Greenwashing Explained

Greenwashing Explained

We are currently living in a day and age where the importance of caring for our planet has been amplified, and lucky for us, many companies are making the effort to help. With this shift in customer demand towards environmentally sustainable products, how do you ensure that the companies are being truthful and genuine?

As an eco-conscious company, greenwashing is something that people have questioned us on. So, we dove in and did some digging to provide you with a simplified explanation of greenwashing to help you more easily decide which companies to support. 

What is greenwashing?

Greenwashing typically refers to a company portraying their organization, product, or service as environmentally friendly only for the sake of marketing when the organization, product, or service has little to no environmental benefit.

This can show up as a company:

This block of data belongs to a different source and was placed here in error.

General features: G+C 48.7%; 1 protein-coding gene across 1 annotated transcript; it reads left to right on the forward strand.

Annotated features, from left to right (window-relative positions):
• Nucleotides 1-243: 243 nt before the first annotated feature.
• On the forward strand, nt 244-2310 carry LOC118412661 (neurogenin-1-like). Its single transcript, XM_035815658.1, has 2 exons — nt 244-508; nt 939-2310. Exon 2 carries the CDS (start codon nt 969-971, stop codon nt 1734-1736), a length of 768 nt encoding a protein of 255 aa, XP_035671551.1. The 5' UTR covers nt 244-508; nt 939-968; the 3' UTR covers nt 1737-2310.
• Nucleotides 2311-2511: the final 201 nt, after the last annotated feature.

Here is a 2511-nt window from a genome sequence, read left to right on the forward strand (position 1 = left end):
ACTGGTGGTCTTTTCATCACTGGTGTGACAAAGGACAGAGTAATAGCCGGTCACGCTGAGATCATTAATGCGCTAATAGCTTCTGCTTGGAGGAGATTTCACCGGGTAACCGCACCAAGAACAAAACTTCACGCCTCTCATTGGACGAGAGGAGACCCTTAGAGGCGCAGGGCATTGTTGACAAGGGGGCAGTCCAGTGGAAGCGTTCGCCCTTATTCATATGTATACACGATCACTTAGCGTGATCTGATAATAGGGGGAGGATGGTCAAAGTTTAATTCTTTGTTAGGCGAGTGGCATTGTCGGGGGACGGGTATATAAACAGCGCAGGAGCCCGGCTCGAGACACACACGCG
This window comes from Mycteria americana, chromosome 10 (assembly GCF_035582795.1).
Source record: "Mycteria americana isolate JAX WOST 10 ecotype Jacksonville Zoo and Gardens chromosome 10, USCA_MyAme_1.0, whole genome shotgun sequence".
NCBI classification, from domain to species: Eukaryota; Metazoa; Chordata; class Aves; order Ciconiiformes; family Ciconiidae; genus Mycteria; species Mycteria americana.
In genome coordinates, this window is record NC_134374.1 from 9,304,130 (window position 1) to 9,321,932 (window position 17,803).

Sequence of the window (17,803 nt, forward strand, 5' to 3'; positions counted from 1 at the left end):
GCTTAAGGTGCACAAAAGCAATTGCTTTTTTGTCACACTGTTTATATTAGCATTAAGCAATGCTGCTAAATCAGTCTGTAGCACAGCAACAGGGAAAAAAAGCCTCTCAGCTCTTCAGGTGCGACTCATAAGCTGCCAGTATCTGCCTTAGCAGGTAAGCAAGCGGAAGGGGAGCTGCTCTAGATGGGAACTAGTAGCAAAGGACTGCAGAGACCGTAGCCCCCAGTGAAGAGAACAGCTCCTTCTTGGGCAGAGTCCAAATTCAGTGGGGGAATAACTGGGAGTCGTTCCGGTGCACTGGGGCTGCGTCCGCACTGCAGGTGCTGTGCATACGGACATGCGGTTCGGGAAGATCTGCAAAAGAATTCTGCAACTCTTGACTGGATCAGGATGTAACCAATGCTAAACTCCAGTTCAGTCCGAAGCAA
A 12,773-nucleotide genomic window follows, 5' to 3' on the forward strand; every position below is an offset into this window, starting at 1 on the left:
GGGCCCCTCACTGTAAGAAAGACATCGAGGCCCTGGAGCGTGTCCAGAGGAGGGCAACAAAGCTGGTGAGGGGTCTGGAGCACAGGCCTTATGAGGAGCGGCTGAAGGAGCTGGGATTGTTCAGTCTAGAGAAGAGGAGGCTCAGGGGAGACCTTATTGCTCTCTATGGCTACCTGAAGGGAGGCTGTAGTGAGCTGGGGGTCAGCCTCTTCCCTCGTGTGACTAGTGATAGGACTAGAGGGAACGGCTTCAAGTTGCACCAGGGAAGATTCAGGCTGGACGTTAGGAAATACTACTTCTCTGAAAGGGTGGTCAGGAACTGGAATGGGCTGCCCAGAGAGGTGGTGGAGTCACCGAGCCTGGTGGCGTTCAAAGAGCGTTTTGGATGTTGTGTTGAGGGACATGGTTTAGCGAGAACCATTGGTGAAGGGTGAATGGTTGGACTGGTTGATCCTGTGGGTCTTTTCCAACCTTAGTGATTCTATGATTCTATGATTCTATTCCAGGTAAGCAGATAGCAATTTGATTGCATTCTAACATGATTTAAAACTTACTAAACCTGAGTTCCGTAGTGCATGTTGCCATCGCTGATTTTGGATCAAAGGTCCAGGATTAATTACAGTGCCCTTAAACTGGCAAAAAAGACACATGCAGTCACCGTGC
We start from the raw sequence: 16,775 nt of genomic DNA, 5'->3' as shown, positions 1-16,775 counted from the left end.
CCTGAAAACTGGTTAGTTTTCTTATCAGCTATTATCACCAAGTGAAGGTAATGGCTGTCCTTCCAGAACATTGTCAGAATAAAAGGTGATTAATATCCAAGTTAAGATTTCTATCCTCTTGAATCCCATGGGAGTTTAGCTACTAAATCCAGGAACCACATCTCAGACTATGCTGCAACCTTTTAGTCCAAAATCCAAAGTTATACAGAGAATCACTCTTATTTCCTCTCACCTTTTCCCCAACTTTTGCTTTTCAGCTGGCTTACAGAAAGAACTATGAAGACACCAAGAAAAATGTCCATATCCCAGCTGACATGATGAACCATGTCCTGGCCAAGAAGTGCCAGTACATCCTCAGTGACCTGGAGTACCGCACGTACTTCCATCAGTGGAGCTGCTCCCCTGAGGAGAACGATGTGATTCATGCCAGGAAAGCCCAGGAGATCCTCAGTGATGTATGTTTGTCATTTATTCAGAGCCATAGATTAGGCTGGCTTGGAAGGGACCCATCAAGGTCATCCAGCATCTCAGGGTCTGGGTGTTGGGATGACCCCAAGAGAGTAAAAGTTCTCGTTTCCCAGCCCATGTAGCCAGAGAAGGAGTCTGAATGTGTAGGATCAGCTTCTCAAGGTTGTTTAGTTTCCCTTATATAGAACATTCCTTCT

• Emphasizing one tiny green attribute when nothing else is green.
  • Encouraging a non-green habit by masking it with a marketing plan.
  • Changing its logo or packaging to more eco-friendly colours without changing their product offering.

According to Greenpeace, BP (formerly British Petroleum) has been accused of greenwashing for years.. Here’s why. The Guardian also criticizes BP’s slogan, imagery, and messaging practices as greenwashing. You can read more on this here.

The 7 Sins of Greenwashing

The Sin of the Hidden Trade-Off

Claiming a product is green based on a limited set of characteristics about it, without acknowledging other environmental issues.

For example: Marketing bottled water in a cardboard box as being green without acknowledging the impact of its collection, manufacturing, shipping, and packaging disposal.

CFL light bulb

The Sin of No Proof

Making a claim without having supporting information or third-party certification available.

For example: Claiming a product is gluten-free without being able to prove it contains less than 20 ppm of gluten.

Statistics as proof

The Sin of Vagueness

Claims that are broad or poorly defined, leading to misunderstandings and assumptions by a consumer.